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Newspaper Page Text
By Harold Carter.
'("Copyright by W. G. Chapman.)
Dr. Sergfus O'Flanahan, sta
tioned at his postnn the gfeat re
ceiving room at Ellis island, ex
amining immigrants for trach
oma, let his hands fall upon his
apron and gasped. He found
himself staring into a sweet face
'Nora, Is It Too Late?" He
s Asked Softly.
upturned to his and into two blue
eyes that twinkled with fun and
then suddenly clouded with sor
row. "Nora Mulcahy!" he muttered.
'Glory be! I guess there's noth
ing the matter with your eyes,
Nora. How did you get here?"
"Whist ! You're holding up the
line, Sergius," said Nora. "I'll
see you afterward at the place
they're sending me to, unless, they
won't let me go there."
Then she was gone and Sergius
O'Flanahan was resuming his
daily prosaic task of examining
eyes. He looked into several hun
dred pairs that morning, but none
of these affected him in the least
like the blue eyes of Nora Mul
cahy, his former sweetheart.
"Mulcahy?" asked the official
to whom he applied. He turned'
to his register. "That little Irish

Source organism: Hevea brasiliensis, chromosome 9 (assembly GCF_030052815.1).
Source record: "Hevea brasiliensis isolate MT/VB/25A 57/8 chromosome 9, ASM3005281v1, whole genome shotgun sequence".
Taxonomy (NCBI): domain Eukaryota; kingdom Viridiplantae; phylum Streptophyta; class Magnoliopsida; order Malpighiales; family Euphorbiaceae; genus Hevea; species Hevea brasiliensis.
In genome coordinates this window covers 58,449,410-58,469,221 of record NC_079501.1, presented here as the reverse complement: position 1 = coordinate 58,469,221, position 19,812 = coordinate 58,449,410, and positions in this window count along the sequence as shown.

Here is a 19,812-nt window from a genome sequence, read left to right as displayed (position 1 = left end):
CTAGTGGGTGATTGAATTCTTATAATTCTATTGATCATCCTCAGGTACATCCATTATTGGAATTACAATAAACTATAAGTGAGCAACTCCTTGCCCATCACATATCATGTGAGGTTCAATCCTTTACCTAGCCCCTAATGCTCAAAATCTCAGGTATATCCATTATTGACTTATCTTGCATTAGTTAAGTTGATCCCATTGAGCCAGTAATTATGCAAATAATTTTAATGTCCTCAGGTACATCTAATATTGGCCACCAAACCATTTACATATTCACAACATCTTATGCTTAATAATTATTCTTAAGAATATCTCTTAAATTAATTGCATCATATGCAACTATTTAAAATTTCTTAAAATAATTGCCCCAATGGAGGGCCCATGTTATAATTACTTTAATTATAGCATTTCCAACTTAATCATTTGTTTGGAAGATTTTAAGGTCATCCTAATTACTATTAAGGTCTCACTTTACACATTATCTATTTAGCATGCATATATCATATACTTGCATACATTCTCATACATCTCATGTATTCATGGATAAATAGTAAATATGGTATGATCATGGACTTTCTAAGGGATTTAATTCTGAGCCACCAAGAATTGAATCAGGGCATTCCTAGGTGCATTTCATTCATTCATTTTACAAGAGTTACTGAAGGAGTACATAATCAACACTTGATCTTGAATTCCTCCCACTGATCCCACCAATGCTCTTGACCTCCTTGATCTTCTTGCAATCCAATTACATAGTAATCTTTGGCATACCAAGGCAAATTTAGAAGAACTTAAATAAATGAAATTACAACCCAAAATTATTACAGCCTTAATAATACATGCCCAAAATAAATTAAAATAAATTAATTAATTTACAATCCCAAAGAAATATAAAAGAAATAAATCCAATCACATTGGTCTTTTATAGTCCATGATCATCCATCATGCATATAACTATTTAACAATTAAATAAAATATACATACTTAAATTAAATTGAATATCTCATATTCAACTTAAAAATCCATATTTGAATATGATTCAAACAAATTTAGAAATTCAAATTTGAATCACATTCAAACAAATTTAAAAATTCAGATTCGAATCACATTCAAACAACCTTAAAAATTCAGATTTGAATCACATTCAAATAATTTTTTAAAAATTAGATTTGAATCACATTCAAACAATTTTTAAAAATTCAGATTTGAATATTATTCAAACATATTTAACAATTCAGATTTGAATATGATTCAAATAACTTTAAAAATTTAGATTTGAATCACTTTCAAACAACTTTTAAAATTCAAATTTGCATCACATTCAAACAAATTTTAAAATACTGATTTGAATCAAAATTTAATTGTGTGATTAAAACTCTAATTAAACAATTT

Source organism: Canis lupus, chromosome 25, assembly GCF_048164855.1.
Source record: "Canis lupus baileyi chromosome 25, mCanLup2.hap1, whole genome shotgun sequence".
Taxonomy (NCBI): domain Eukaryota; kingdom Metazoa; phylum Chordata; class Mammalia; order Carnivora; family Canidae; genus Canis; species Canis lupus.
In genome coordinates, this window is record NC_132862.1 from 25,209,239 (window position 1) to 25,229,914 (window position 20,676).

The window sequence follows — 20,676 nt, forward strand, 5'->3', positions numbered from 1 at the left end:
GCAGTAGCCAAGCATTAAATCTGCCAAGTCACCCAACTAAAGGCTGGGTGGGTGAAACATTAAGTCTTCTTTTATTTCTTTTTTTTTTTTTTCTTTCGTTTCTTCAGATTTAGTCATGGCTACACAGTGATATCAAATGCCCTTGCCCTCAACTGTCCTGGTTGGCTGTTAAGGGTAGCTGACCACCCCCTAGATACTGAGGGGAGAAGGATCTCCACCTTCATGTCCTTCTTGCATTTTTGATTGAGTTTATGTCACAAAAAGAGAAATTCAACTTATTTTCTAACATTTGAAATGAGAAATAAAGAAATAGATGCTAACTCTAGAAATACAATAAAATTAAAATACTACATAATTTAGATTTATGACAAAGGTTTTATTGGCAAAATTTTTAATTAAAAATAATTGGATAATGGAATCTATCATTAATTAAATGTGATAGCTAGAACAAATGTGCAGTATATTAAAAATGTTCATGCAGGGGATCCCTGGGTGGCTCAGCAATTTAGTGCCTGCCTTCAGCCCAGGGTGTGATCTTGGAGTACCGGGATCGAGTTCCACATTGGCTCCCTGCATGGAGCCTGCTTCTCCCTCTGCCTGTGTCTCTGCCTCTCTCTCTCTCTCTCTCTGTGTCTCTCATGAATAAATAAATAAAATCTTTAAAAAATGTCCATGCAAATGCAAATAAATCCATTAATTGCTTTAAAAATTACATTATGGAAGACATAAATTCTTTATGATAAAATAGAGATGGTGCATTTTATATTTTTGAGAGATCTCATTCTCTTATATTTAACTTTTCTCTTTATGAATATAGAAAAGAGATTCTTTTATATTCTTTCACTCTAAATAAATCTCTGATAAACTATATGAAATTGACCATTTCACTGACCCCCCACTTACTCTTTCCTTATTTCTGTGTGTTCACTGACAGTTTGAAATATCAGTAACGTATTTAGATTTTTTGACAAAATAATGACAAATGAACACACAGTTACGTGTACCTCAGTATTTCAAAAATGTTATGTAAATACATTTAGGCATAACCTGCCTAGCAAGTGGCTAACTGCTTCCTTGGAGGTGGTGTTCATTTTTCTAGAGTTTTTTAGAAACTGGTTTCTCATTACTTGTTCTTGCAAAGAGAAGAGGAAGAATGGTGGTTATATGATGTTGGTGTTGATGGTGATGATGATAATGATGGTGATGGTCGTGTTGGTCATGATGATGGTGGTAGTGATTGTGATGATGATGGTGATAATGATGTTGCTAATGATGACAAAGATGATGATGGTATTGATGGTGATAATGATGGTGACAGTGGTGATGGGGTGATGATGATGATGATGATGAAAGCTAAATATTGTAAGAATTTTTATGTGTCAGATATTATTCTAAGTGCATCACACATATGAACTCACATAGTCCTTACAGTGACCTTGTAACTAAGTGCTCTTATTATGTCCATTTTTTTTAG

girl? They're holding her in the
detention room until her man
comes. He was to have met her.
They won't let her in if he doesn't
So Sergius found her in the de
tention room, her eyes piteously
red, her face white, her lips trem
bling. At the sight of him a faint
smile came to her lips, and pres
ently she was twinkling with
laughter again. Nora was never
sad for -more than a few minutes
"Sure, Nora, this is a bad busi
ness," said the young doctor, sit
ting down beside her. "I hear
you're to be married."
"That I am," answered Nora,
looking sidewise at him.
"It's a bad business," said
O'Flanahan again. "Who is it
"You mustn't call me that, Ser
gius, nor squeeze my hand," said
Nora primly. "I wouldn't have
though it of you, Doctor O'Flanahan."